Maybe Florida Really Can Muzzle Its College Professors
(Bloomberg Opinion) -- The University of Florida struck a blow against academic freedom last week by prohibiting three professors from testifying in a lawsuit claiming the state’s new election laws are discriminatory. But that doesn’t necessarily mean that the university’s action is a violation of the professors’ free speech rights. A court should find the decision unlawful, but might not.
There’s a difference between academic freedom and free speech. As explained by former Yale Law School Dean Robert Post in a classic work, these two freedoms are based on different principles, and involve freedom from different kinds of constraints.
Academic freedom is based on expertise. It protects scholars from university administrators and boards of directors and others who might constrain them from expressing their views. Under commonly accepted principles of academic freedom, professors must be able to express themselves on all kinds of issues, whether within their expertise or beyond their expertise, without sanction or pressure from the university that employs them.
Free speech, in contrast, extends beyond experts or scholars. It guards every citizen’s right to expression, a right necessary to both democracy and human self-realization. It protects everyone against the government. It isn’t limited to useful communications or even to truthful ones.
In the context of state universities, things get tricky. Under existing constitutional doctrine, state universities are treated as state actors, which means the First Amendment applies to them. So when a state university takes steps against a professor for speech that is not part of his or her job, the constitutional standards that apply should be the same as those that apply to other state employees, whether they are high school teachers or cops or district attorneys (all categories considered by Supreme Court cases).
Nonetheless, courts have recognized that state universities still have to function as universities. So state universities are allowed to use accepted academic standards to make academic decisions about hiring, firing and promotions, even if that could be seen as restricting the free speech of professors who promote ideas that colleagues see as lacking in scholarly credibility.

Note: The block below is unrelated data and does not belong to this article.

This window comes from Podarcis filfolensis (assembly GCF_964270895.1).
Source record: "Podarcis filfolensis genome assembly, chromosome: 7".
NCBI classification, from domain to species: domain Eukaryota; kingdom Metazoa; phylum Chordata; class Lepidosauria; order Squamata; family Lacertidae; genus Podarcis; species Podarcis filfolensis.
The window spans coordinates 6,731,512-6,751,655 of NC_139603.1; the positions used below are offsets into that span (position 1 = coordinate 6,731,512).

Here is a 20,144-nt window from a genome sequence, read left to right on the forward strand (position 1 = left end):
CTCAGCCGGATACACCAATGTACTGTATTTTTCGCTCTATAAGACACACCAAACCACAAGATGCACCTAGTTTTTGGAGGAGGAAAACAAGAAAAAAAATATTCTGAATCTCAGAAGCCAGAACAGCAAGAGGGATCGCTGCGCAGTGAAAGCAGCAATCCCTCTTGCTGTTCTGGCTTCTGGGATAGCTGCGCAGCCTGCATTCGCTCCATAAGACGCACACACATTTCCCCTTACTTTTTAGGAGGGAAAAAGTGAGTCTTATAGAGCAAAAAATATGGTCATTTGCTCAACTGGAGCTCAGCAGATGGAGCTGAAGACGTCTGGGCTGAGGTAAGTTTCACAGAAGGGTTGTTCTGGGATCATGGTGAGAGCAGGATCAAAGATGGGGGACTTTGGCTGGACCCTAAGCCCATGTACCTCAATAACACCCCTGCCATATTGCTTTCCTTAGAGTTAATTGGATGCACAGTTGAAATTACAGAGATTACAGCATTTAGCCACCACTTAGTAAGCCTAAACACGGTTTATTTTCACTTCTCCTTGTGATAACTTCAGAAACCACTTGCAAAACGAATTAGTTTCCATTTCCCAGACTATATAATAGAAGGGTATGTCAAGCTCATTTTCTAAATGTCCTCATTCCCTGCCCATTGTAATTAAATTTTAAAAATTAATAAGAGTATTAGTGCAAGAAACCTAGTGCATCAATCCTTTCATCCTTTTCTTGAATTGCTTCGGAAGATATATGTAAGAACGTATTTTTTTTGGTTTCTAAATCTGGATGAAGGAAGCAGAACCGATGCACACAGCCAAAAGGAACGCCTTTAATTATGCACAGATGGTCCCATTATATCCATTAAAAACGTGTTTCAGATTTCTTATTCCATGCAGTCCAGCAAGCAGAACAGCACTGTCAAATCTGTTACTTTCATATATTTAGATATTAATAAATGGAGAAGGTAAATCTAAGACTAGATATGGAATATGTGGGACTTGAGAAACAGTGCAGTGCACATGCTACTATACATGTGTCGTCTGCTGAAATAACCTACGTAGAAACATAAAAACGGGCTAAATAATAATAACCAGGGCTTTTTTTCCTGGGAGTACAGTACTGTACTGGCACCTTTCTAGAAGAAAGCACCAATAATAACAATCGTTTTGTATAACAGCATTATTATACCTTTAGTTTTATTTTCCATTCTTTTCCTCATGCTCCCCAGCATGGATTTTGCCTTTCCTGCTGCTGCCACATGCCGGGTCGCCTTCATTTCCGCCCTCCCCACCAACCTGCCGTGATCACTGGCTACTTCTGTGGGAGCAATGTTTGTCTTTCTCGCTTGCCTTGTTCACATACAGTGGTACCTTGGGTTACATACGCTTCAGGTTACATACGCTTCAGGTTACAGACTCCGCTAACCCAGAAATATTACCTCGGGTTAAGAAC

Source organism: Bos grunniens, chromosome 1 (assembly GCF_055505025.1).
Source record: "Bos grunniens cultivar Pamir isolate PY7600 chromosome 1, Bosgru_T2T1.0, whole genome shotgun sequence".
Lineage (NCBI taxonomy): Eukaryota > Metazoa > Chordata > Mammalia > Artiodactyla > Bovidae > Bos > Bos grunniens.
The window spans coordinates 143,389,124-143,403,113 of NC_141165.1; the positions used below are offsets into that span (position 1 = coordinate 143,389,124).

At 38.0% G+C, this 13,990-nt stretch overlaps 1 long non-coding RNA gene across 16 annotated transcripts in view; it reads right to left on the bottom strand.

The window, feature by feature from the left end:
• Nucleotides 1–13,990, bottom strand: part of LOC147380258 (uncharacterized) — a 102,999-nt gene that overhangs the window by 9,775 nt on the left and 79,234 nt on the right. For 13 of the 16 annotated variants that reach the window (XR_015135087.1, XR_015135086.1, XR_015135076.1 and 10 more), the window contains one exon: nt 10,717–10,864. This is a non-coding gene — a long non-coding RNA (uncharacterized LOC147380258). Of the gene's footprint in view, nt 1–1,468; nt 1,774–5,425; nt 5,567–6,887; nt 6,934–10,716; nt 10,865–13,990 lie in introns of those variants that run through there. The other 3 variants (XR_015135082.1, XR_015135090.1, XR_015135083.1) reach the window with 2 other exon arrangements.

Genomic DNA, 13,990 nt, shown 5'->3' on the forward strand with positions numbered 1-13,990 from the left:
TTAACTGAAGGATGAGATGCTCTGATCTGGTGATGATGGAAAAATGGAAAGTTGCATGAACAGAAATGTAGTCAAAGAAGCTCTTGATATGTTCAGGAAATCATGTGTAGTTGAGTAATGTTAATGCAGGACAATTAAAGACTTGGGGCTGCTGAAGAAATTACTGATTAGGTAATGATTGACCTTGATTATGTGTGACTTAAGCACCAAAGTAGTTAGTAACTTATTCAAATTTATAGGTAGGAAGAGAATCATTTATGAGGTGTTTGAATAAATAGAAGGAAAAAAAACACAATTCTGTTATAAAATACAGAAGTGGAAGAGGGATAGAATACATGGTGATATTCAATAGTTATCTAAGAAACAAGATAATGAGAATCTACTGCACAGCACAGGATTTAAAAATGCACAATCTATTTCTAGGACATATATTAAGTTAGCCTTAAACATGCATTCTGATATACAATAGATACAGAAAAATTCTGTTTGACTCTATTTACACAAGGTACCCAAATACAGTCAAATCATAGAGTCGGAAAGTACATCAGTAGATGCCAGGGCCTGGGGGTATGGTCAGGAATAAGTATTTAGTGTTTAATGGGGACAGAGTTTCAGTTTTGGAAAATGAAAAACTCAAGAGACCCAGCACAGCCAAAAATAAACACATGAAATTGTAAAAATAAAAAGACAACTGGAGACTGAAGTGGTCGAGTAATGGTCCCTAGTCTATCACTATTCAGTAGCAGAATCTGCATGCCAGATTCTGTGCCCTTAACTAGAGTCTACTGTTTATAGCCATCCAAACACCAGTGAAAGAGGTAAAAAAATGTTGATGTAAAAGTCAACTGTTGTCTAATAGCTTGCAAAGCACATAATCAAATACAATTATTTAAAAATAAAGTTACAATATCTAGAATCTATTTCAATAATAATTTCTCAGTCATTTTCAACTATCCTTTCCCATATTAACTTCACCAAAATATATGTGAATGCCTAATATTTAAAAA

If the University of Florida were a private institution, it would be legal for it to tell professors that, as a condition of their employment, they can’t participate in litigation against the university. At the same time, it would be an egregious violation of academic freedom. A private university that did what the University of Florida has done would come under tremendous criticism and pressure from the broader academic community. For the most part, that’s how academic freedom is maintained in the U.S. – by reputation and pressure, not by statute or constitutional law.
When it comes to a state actor regulating the conduct of employees, the general First Amendment principle is that the state may restrict speech of employees when they are acting in the course of their employment – but not when they are acting as citizens in the public interest. The principle should protect the Florida professors, who would not be acting as employees of the University of Florida when they participated in litigation and testified in court.
In a 2014 case, Lane v. Franks, the Supreme Court held that a state employee is engaging in protected citizen speech when testifying truthfully in court. The professors were supposed to testify as part of their participation in the election-law suit, which would appear to bring them under the protection of the Lane decision.
Yet the university – acting on behalf of the state – can be expected to argue that it isn’t prohibiting the professors from expressing their opinions. Rather, the argument will go, the university is just prohibiting the professors from engaging in a particular type of conduct that is adverse to the interests of the university, namely participating in a lawsuit against the state and the governor. From this perspective, it matters that the professors weren’t just randomly subpoenaed. They were going to be experts testifying for one side, and presumably compensated for their time in doing so.
Conceivably a federal district court – or even the Supreme Court, should the issue make its way that far – could accept that distinction. The idea would be that, when acting as an employer, a state agency can bar its employees from participating professionally in a private lawsuit against the state. Framed that way, the outcome would sound less outrageous as a matter of constitutional law. It would still be a disaster for academic freedom.
This column does not necessarily reflect the opinion of the editorial board or Bloomberg LP and its owners.
Noah Feldman is a Bloomberg Opinion columnist and host of the podcast “Deep Background.” He is a professor of law at Harvard University and was a clerk to U.S. Supreme Court Justice David Souter. His books include “The Three Lives of James Madison: Genius, Partisan, President.”
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